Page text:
the Government announced a suspension of forced removals in 
favor of a policy of negotiating with affected communities on 
relocation issues. In several instances, however, the 
Government has refused to negotiate with recognized black 
community leaders. In other instances, it has engaged in 
effectively coercive removals, refusing to furnish fundamental 
infrastructure such as sewage facilities, electricity, and 
running water in black communities it seeks to remove to other 
areas. The Government has also adopted the approach of 
refusing to assign new housing to persons in existing black 
communities where it seeks removals. In 1986 the Government 
adopted these tactics in an effort to remove the 15,000 
residents of the 60-year-old black community of Oukasie, near 
the town of Brits, to a site near the Bophuthatswana border. 
As of the end of 1986, the Government had "deproclaimed" the 
community as a black residential area, while some 10,000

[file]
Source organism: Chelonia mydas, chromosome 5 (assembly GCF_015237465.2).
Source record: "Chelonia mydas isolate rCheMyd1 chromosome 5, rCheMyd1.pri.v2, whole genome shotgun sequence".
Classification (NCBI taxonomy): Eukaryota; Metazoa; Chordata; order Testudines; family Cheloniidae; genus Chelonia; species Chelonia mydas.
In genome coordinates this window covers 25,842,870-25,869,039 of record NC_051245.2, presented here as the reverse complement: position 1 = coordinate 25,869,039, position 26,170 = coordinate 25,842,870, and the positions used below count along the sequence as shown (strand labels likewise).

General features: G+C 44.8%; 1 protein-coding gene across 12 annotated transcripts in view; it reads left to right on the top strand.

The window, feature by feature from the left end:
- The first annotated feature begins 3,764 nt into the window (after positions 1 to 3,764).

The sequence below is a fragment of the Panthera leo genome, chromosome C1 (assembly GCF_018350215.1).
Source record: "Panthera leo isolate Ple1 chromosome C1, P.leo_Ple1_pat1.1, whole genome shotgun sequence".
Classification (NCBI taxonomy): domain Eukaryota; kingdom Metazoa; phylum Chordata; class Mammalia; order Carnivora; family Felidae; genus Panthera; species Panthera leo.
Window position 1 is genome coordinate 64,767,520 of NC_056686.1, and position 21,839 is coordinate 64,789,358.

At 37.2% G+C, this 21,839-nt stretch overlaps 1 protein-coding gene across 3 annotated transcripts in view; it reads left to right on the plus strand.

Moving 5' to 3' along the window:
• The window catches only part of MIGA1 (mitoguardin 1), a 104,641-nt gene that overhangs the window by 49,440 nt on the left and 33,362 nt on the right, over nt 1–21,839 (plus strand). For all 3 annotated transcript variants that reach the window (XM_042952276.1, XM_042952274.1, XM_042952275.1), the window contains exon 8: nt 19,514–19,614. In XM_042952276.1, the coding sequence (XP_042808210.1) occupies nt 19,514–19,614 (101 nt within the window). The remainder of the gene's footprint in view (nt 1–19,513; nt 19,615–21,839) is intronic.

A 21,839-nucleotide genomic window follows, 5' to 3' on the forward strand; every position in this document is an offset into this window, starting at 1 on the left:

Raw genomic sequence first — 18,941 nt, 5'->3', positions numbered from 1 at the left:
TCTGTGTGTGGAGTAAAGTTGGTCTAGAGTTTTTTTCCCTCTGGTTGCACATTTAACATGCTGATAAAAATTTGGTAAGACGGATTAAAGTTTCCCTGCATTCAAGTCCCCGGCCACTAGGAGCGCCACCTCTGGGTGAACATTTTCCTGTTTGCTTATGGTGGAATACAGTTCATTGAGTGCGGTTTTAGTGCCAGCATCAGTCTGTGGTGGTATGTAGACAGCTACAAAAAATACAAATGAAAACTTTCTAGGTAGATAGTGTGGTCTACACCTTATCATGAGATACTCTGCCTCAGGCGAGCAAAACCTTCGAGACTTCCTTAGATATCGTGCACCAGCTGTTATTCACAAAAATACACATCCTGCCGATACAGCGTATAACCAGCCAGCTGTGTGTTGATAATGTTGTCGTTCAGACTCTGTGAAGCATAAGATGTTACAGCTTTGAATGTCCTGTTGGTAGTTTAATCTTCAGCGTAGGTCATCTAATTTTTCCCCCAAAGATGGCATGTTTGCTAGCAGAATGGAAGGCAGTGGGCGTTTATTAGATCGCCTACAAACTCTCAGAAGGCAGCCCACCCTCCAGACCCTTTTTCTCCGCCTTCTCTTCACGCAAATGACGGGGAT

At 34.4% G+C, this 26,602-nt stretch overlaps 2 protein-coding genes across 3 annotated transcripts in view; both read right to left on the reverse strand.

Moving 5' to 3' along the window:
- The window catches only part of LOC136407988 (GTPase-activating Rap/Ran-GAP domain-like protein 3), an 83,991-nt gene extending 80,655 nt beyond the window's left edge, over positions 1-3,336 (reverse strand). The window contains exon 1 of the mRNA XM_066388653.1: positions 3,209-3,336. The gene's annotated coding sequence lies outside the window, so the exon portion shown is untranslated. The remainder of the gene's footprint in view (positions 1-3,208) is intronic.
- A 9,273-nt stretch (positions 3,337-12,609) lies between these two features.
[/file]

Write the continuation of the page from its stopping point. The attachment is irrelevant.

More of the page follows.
residents remained there in the hope that the Government would 
reverse this decision. Many of these people opposed removal 
on the suspicion that the community where they would be 
resettled would eventually be incorporated into the so-called 
"independent" homeland of Bophuthatswana, a move that would 
have adverse consequences for their South African citizenship. 
Resettlement areas, particularly when located in the homelands, 
often have inadequate infrastructure and insufficient land and 
water for profitable agriculture. 

The Black Urban Areas Consolidation Act allows police to enter 
homes without a warrant if any black is suspected of residing 
or working in the area illegally. The Criminal Procedures Act 
of 1977 authorizes a judge or magistrate to issue a search 
warrant if there is some reason to believe that "the internal 
security of the republic or the maintenance of law and order 
is likely to be endangered by or in consequence of a 'meeting' 
being held in a given place." Under this same Act, a police